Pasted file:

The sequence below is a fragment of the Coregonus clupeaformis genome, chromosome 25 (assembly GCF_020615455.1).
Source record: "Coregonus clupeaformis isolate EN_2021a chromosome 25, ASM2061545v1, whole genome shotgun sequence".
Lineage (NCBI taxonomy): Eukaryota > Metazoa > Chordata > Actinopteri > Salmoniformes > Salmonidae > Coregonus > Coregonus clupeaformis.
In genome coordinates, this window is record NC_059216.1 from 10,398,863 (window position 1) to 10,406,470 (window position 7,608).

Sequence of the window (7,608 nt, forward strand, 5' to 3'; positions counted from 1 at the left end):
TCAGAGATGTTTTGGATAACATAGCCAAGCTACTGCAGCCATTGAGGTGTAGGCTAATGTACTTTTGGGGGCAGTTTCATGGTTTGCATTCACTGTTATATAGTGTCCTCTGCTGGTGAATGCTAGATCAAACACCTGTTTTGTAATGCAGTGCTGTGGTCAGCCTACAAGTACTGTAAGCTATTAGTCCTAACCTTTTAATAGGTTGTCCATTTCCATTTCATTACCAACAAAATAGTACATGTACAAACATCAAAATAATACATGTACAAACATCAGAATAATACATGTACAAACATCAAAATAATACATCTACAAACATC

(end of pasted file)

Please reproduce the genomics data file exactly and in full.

The sequence below is a fragment of the Coregonus clupeaformis genome, chromosome 25 (assembly GCF_020615455.1).
Source record: "Coregonus clupeaformis isolate EN_2021a chromosome 25, ASM2061545v1, whole genome shotgun sequence".
Lineage (NCBI taxonomy): Eukaryota > Metazoa > Chordata > Actinopteri > Salmoniformes > Salmonidae > Coregonus > Coregonus clupeaformis.
In genome coordinates, this window is record NC_059216.1 from 10,398,863 (window position 1) to 10,406,470 (window position 7,608).

Sequence of the window (7,608 nt, forward strand, 5' to 3'; positions counted from 1 at the left end):
TCAGAGATGTTTTGGATAACATAGCCAAGCTACTGCAGCCATTGAGGTGTAGGCTAATGTACTTTTGGGGGCAGTTTCATGGTTTGCATTCACTGTTATATAGTGTCCTCTGCTGGTGAATGCTAGATCAAACACCTGTTTTGTAATGCAGTGCTGTGGTCAGCCTACAAGTACTGTAAGCTATTAGTCCTAACCTTTTAATAGGTTGTCCATTTCCATTTCATTACCAACAAAATAGTACATGTACAAACATCAAAATAATACATGTACAAACATCAGAATAATACATGTACAAACATCAAAATAATACATCTACAAACATC